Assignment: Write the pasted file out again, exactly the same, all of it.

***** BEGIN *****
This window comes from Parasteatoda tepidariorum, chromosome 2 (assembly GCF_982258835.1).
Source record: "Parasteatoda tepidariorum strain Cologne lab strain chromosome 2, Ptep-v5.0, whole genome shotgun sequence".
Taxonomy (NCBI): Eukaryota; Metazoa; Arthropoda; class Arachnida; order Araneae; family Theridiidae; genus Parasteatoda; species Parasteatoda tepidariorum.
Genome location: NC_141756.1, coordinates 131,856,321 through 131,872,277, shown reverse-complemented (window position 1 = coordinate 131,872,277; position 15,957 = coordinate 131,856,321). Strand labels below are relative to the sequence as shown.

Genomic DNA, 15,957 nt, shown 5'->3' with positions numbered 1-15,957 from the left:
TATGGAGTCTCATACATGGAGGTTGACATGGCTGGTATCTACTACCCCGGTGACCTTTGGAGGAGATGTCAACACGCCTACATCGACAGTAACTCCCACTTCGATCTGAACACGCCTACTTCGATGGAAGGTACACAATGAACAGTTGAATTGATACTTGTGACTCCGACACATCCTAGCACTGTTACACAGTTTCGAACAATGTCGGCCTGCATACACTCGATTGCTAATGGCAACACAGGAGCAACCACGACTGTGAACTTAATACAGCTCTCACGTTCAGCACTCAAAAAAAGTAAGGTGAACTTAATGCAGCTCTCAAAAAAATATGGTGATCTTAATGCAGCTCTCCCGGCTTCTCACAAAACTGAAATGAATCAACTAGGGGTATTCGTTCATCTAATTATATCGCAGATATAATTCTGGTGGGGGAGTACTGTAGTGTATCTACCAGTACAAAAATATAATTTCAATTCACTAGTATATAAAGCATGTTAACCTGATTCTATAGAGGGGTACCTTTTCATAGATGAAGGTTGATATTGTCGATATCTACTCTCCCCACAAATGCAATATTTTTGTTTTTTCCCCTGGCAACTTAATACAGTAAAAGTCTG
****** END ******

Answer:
This window comes from Parasteatoda tepidariorum, chromosome 2 (assembly GCF_982258835.1).
Source record: "Parasteatoda tepidariorum strain Cologne lab strain chromosome 2, Ptep-v5.0, whole genome shotgun sequence".
Taxonomy (NCBI): Eukaryota; Metazoa; Arthropoda; class Arachnida; order Araneae; family Theridiidae; genus Parasteatoda; species Parasteatoda tepidariorum.
Genome location: NC_141756.1, coordinates 131,856,321 through 131,872,277, shown reverse-complemented (window position 1 = coordinate 131,872,277; position 15,957 = coordinate 131,856,321). Strand labels below are relative to the sequence as shown.

Genomic DNA, 15,957 nt, shown 5'->3' with positions numbered 1-15,957 from the left:
TATGGAGTCTCATACATGGAGGTTGACATGGCTGGTATCTACTACCCCGGTGACCTTTGGAGGAGATGTCAACACGCCTACATCGACAGTAACTCCCACTTCGATCTGAACACGCCTACTTCGATGGAAGGTACACAATGAACAGTTGAATTGATACTTGTGACTCCGACACATCCTAGCACTGTTACACAGTTTCGAACAATGTCGGCCTGCATACACTCGATTGCTAATGGCAACACAGGAGCAACCACGACTGTGAACTTAATACAGCTCTCACGTTCAGCACTCAAAAAAAGTAAGGTGAACTTAATGCAGCTCTCAAAAAAATATGGTGATCTTAATGCAGCTCTCCCGGCTTCTCACAAAACTGAAATGAATCAACTAGGGGTATTCGTTCATCTAATTATATCGCAGATATAATTCTGGTGGGGGAGTACTGTAGTGTATCTACCAGTACAAAAATATAATTTCAATTCACTAGTATATAAAGCATGTTAACCTGATTCTATAGAGGGGTACCTTTTCATAGATGAAGGTTGATATTGTCGATATCTACTCTCCCCACAAATGCAATATTTTTGTTTTTTCCCCTGGCAACTTAATACAGTAAAAGTCTG